Subject: Re: /etc/rc. use instead.
To: NetBSD Userlevel Technical Discussion List <>
From: Greg A. Woods <>
List: tech-userlevel
Date: 12/04/1999 03:06:35
[ On Friday, December 3, 1999 at 23:11:06 (-0800), Greywolf wrote: ]
> Subject: Re: /etc/rc. use instead.
> On Fri, 3 Dec 1999, Greg A. Woods wrote:
> # I seem to recall mentioning then that "make" might not be the ideal
> # dependency maintenance tool for this job.  I personally do like the
> # concept of a more restricted finite state machine a little bit better.
> So why not figure out the smallest possible subset of stuff that such
> a mini-make would need and either #ifdef SMALL it out of make or
> create a 'mk' command which would DTRT.

I don't think that's the problem -- it's more like that any form of
"make"-style tool is unsuitable.

I like the example syntax Fred posted though....

If indeed a finite state machine is the right model then there are
probably other better notations for representing the states and the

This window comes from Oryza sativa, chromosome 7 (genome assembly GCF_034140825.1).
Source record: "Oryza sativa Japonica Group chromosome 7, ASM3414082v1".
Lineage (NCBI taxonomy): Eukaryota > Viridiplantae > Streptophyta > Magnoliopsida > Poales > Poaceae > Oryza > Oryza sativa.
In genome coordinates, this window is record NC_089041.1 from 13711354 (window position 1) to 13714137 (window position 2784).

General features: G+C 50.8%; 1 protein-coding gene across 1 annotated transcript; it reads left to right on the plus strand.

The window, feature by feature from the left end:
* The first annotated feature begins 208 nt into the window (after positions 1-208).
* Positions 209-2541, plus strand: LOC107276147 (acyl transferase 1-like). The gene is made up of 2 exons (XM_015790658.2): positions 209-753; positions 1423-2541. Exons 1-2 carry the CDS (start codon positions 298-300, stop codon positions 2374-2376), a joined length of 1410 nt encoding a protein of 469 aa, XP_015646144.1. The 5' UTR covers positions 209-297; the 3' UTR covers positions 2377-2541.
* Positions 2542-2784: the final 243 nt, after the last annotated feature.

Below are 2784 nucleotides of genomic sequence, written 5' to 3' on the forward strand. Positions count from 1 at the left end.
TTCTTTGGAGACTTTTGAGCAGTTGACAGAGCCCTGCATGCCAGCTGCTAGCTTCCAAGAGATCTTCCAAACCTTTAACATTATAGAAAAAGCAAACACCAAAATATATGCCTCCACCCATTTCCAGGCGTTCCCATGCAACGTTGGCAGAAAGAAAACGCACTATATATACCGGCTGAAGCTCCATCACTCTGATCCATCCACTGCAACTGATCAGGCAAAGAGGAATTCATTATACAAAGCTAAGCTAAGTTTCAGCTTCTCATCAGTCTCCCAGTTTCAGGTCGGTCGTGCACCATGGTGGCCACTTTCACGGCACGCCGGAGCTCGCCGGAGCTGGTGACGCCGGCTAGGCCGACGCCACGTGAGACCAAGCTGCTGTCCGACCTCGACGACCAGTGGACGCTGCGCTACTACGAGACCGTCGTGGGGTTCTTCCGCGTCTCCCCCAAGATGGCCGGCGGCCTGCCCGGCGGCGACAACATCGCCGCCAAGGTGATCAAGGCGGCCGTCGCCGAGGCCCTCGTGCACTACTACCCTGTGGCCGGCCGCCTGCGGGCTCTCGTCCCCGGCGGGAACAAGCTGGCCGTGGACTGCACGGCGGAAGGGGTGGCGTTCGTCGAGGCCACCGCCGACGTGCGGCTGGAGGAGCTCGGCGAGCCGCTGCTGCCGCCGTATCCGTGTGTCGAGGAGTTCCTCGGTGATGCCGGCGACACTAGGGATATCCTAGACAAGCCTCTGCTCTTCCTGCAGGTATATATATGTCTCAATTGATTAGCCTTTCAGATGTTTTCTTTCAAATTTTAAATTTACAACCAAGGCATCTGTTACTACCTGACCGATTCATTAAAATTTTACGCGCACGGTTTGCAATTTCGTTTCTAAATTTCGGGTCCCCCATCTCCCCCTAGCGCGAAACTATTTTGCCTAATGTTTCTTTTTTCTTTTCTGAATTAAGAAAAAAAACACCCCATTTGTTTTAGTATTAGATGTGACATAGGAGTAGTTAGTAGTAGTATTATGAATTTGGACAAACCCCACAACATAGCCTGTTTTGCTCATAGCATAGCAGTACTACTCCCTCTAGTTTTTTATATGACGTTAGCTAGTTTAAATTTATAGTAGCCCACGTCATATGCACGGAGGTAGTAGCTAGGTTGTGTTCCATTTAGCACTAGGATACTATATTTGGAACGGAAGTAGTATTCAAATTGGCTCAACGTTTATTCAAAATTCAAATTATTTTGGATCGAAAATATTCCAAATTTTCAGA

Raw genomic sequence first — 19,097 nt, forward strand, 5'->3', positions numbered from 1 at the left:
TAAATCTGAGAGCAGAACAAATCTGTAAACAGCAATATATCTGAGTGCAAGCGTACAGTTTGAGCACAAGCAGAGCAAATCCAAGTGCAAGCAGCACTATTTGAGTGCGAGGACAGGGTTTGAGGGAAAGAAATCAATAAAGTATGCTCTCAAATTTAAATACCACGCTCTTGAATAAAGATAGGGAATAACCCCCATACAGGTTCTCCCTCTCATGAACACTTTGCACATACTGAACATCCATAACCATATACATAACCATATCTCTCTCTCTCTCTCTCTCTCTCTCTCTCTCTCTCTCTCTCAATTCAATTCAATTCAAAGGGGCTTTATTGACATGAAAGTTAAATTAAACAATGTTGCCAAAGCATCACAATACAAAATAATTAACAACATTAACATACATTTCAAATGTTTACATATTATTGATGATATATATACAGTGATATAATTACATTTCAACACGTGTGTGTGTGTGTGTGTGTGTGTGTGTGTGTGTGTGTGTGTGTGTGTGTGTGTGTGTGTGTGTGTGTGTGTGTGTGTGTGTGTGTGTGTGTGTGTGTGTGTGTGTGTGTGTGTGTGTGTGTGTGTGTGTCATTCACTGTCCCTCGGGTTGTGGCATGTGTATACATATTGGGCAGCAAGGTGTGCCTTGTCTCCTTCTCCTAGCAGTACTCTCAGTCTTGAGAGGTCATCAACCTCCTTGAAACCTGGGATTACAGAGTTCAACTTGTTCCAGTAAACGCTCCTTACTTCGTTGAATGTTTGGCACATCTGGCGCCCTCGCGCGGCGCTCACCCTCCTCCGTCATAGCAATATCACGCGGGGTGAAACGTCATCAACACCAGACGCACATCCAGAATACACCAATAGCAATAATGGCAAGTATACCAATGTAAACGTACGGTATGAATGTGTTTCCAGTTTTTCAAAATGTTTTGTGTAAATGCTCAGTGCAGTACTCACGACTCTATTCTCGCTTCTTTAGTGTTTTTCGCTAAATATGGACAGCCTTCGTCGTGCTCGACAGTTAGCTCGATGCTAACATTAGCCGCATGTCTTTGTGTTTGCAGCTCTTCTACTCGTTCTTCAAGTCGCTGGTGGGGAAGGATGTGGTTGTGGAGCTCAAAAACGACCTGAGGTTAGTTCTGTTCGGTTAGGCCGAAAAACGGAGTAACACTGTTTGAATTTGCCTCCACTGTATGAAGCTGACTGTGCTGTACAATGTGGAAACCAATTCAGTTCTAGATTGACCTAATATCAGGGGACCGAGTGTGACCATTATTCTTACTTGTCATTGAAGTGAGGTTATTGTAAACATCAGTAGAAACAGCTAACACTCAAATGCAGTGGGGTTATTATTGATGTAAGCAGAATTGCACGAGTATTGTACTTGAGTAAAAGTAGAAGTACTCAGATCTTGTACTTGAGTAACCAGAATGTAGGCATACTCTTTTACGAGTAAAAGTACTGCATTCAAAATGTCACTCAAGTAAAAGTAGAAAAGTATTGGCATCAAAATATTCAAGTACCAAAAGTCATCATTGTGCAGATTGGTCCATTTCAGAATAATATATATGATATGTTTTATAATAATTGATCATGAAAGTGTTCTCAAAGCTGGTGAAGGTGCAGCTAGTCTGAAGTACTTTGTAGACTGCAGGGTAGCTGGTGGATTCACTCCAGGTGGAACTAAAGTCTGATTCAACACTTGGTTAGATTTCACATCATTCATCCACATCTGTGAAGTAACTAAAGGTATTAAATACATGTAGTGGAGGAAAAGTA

necessary transition paths too.

The really good thing about run levels controlled directly by init is
that except for the "actions" that have to be run on state transition
(which is what most of the discussion has apparently been concerned
about), the simple tasks of starting and stopping processes that should
be running at any given state is quite straight forward and very clearly
supported assuming you use the SysV model of daemons run from init with
"respawn" rather than BSD-style self-starting daemons.

In fact when I first made the leap of understanding about the difference
between self-starting daemons and the process of starting and
controlling daemons directly from init I was quite elated at the
elegance of it all -- one master process would both start, monitor and
re-start all daemons as well as stop them cleanly during system
shutdown.  There are no monitoring scripts to write, and no need for
start & /stop scripts, nor even really any need for daemons to
individually store their process IDs, meaning there's no chicken&egg
problem with having to start them with enhanced privileges.  Daemons
don't even have to know how to detatch themselves from a controlling tty
(because they won't have one in the first place if started by init)!
This one simple concept solves so many problems that it's really quite

							Greg A. Woods

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